Looks like another week of debacles for the nation's amateur president and the GOP leaders whose bus he hijacked last year.
Bid No. 3 to repeal and replace Obamacare has gone gurgling down the Senate drain. Alabama Republicans are headed to the polls apparently intent on choosing a notorious scofflaw over President Trump's preferred candidate for a U.S. Senate seat. Trump's incendiary attack on the free-speech rights of professional athletes has Americans in an uproar, while his reckless tweets about North Korea might be speeding us toward war. And in a pointless bit of cruelty, the bankruptcy-prone businessman delivered a scolding to hurricane-ravaged Puerto Rico — where entire towns are running out of food and water and the power may be out until 2018 — concerning the importance of repaying its debts.
Yet the stock market sails on.
The animal spirits of Wall Street are gliding through the craziness as blithe as Percy Shelley's skylark. And the wind beneath the market's wings is simply this: the promise of tax reform. Investors believe that America's comparatively high corporate tax rate is a drag on economic growth, and they trust Congress and the president to deliver an invigorating cut.
But time is running out. At a recent meeting at the White House, Sen. Roy Blunt (R-Mo.) lived up to his name by telling Trump and Treasury Secretary Steven Mnuchin that tough decisions must be made right away. Details of a tax bill are naturally contentious, and they can only afford so many battles. "You need to quickly choose which of these fights you can win within 75 days," he counseled.
Blunt is worth heeding on nuts-and-bolts matters such as this, because he is among the best vote counters ever to ride into Washington. The former history teacher served as majority whip in the House before his election to the Senate in 2010. Now, as vice chairman of the Republican conference, he continues to be a sensitive barometer of the ever-shifting political climate on Capitol Hill.
As he told the president, Blunt believes tax reform is a must-do before the December break. Failure to get it done by then would send the GOP into an election year with little to show for the luxury of one-party rule. To meet that rapidly dwindling timetable, the tax bill can't be all things to all people.
Blunt's own idea of a doable deal homes in on two targeted cuts. The first would land in the pockets of working people, while the other would deliver the GOP's long-promised corporate relief. "Not everyone in my party understands this, but working people pay a lot of taxes even if they're not paying income tax," Blunt told me. A refundable credit for working-class parents could give millions of people the first real boost to their wallets in years, he said.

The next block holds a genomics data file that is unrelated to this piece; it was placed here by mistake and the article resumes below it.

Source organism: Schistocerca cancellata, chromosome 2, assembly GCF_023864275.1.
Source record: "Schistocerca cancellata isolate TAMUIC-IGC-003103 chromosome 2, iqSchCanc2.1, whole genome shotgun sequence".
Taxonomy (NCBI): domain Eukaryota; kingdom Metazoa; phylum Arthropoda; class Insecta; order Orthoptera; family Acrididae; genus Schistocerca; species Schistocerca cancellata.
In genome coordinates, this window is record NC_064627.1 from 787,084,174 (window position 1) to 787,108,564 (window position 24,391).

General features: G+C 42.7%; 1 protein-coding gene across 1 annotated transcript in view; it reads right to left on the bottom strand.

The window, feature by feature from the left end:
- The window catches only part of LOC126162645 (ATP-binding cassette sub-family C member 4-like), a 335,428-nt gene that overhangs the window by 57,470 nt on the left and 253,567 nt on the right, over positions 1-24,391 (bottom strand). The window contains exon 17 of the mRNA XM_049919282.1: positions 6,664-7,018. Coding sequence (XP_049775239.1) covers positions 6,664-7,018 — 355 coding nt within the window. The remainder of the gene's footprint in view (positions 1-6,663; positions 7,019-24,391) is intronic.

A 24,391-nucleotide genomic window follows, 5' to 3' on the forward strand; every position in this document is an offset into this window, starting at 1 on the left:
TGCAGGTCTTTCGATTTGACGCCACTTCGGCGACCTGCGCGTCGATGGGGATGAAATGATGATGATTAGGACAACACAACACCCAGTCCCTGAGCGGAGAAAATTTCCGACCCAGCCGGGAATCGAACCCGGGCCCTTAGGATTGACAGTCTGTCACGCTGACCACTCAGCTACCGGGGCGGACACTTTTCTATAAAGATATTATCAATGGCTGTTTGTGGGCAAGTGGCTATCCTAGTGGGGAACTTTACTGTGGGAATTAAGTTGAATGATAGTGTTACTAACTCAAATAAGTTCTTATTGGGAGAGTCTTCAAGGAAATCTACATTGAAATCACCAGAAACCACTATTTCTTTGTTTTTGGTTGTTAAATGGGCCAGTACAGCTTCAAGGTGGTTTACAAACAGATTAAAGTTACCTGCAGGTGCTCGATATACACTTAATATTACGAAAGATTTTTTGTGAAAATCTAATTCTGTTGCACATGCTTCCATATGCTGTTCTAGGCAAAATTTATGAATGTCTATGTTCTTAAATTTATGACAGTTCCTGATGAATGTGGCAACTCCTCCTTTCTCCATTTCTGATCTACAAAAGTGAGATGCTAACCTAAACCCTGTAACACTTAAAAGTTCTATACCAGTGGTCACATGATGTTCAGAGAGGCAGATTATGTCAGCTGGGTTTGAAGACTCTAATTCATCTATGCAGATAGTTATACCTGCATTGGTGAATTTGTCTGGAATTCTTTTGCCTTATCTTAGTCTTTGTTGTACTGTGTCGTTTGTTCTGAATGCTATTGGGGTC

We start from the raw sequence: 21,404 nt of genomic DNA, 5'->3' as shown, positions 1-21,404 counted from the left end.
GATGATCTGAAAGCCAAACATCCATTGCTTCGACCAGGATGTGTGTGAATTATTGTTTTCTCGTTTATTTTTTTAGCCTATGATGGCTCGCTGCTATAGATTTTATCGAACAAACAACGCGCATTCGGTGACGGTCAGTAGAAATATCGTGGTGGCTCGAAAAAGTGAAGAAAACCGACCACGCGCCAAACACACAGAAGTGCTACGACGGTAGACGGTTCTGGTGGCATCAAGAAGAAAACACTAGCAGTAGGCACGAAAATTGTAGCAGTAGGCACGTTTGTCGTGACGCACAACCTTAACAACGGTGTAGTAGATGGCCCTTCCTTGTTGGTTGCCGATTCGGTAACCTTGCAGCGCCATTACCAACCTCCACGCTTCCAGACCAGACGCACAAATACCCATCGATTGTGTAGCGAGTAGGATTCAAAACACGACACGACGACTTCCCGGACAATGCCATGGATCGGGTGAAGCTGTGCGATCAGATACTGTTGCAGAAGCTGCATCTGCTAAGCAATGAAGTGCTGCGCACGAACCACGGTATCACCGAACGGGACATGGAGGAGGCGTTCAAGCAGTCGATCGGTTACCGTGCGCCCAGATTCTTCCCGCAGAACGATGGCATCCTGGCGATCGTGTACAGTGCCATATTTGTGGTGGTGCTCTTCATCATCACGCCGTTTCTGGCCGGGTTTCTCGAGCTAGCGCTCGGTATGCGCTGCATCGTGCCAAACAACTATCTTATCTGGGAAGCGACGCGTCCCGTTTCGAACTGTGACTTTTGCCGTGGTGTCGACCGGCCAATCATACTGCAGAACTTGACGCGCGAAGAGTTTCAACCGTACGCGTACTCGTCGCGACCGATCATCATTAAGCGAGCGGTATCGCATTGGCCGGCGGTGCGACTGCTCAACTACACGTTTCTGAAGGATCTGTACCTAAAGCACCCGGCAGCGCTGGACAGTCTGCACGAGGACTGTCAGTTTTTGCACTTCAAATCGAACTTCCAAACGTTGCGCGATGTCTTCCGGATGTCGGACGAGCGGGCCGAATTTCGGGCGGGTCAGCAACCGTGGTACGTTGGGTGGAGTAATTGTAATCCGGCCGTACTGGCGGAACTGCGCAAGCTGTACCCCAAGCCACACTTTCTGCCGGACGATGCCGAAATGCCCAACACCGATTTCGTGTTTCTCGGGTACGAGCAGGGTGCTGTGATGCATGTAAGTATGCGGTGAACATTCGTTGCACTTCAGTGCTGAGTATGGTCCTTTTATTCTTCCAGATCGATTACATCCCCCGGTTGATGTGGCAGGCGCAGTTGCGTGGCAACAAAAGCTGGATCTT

"If you've been in a stagnant income situation for the past 10 years, to suddenly have an additional $800 or $1,000 is meaningful. It might not sound like much money in Washington, but for a lot of people it can be a chance to do something fun as a family for a change, or maybe to eat out once a month at Applebee's."
Perhaps a working-class tax cut would help win popular support for a bill that also delivers for corporations. But that is hardly certain. A recent Wall Street Journal-NBC News poll found only 16 percent in support of lower corporate rates. Of course, that number might rise if more people understood that the sky-high stock market is counting on that cut, and that a disappointed market could derail the economy at just the moment when wage growth may be flickering back to life.
Before the Republicans can think about selling a tax bill to the voters, they need to settle on one among themselves. And so far, that isn't happening. Quite the opposite: Lawmakers are squabbling like grade-school siblings sharing a back seat. Some senators, obsessed with the white whale of health care, want to tie their doomed quest to the hunt for a tax deal. Others are determined to reduce the top rate for high earners. Still others in the GOP caucus demand spending cuts to offset each tax cut, and everyone knows how difficult it is to cut spending.
In an ideal world, such important policies would not be decided on a party-line vote. But these are parlous times for bipartisanship. Democrats have shown by their solid stand on health care that they won't do for Republicans what the GOP can't do for itself. At best, a few endangered Senate Democrats might vote for a tax bill — but only after they see that Republicans have the votes for passage without them.
"Winning here is pretty important," Blunt summed up, "for the party and for the economy." And how, Mr. President, does tweeting about football players help achieve that victory?
Read more from David Von Drehle's archive.